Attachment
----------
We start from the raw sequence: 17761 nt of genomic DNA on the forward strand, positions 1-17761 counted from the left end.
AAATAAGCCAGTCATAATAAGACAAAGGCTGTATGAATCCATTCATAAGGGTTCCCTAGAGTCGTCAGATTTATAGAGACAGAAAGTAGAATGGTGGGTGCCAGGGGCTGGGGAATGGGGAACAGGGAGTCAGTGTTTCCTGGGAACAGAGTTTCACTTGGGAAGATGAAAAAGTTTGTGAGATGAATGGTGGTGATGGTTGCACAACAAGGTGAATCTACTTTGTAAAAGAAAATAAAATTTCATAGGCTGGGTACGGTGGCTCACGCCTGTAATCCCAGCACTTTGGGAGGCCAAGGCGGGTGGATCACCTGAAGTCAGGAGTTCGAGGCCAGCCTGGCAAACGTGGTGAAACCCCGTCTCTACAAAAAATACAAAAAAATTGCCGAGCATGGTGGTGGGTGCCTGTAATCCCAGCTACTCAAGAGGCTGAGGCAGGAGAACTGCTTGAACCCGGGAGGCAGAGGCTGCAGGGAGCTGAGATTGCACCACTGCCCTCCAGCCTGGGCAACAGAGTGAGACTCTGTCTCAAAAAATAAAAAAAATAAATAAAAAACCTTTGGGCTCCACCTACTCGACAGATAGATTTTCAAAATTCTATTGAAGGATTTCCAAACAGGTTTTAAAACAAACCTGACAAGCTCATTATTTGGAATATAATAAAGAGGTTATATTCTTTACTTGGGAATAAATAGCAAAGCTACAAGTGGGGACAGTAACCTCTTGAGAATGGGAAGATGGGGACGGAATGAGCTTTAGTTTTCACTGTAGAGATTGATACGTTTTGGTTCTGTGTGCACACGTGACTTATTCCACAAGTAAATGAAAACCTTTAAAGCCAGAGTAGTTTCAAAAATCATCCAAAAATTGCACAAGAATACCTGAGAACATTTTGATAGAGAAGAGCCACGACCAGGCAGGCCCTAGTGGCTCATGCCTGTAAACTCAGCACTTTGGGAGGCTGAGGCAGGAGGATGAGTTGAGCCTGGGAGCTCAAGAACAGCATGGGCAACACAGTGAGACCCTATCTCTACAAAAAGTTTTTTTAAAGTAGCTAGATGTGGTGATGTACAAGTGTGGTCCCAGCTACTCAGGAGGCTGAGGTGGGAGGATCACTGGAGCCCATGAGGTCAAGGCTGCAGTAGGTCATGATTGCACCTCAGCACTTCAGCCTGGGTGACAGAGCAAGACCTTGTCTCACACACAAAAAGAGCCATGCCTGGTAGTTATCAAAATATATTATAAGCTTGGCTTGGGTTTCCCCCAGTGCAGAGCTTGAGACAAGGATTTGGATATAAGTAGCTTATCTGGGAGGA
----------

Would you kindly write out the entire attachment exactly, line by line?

We start from the raw sequence: 17761 nt of genomic DNA on the forward strand, positions 1-17761 counted from the left end.
AAATAAGCCAGTCATAATAAGACAAAGGCTGTATGAATCCATTCATAAGGGTTCCCTAGAGTCGTCAGATTTATAGAGACAGAAAGTAGAATGGTGGGTGCCAGGGGCTGGGGAATGGGGAACAGGGAGTCAGTGTTTCCTGGGAACAGAGTTTCACTTGGGAAGATGAAAAAGTTTGTGAGATGAATGGTGGTGATGGTTGCACAACAAGGTGAATCTACTTTGTAAAAGAAAATAAAATTTCATAGGCTGGGTACGGTGGCTCACGCCTGTAATCCCAGCACTTTGGGAGGCCAAGGCGGGTGGATCACCTGAAGTCAGGAGTTCGAGGCCAGCCTGGCAAACGTGGTGAAACCCCGTCTCTACAAAAAATACAAAAAAATTGCCGAGCATGGTGGTGGGTGCCTGTAATCCCAGCTACTCAAGAGGCTGAGGCAGGAGAACTGCTTGAACCCGGGAGGCAGAGGCTGCAGGGAGCTGAGATTGCACCACTGCCCTCCAGCCTGGGCAACAGAGTGAGACTCTGTCTCAAAAAATAAAAAAAATAAATAAAAAACCTTTGGGCTCCACCTACTCGACAGATAGATTTTCAAAATTCTATTGAAGGATTTCCAAACAGGTTTTAAAACAAACCTGACAAGCTCATTATTTGGAATATAATAAAGAGGTTATATTCTTTACTTGGGAATAAATAGCAAAGCTACAAGTGGGGACAGTAACCTCTTGAGAATGGGAAGATGGGGACGGAATGAGCTTTAGTTTTCACTGTAGAGATTGATACGTTTTGGTTCTGTGTGCACACGTGACTTATTCCACAAGTAAATGAAAACCTTTAAAGCCAGAGTAGTTTCAAAAATCATCCAAAAATTGCACAAGAATACCTGAGAACATTTTGATAGAGAAGAGCCACGACCAGGCAGGCCCTAGTGGCTCATGCCTGTAAACTCAGCACTTTGGGAGGCTGAGGCAGGAGGATGAGTTGAGCCTGGGAGCTCAAGAACAGCATGGGCAACACAGTGAGACCCTATCTCTACAAAAAGTTTTTTTAAAGTAGCTAGATGTGGTGATGTACAAGTGTGGTCCCAGCTACTCAGGAGGCTGAGGTGGGAGGATCACTGGAGCCCATGAGGTCAAGGCTGCAGTAGGTCATGATTGCACCTCAGCACTTCAGCCTGGGTGACAGAGCAAGACCTTGTCTCACACACAAAAAGAGCCATGCCTGGTAGTTATCAAAATATATTATAAGCTTGGCTTGGGTTTCCCCCAGTGCAGAGCTTGAGACAAGGATTTGGATATAAGTAGCTTATCTGGGAGGA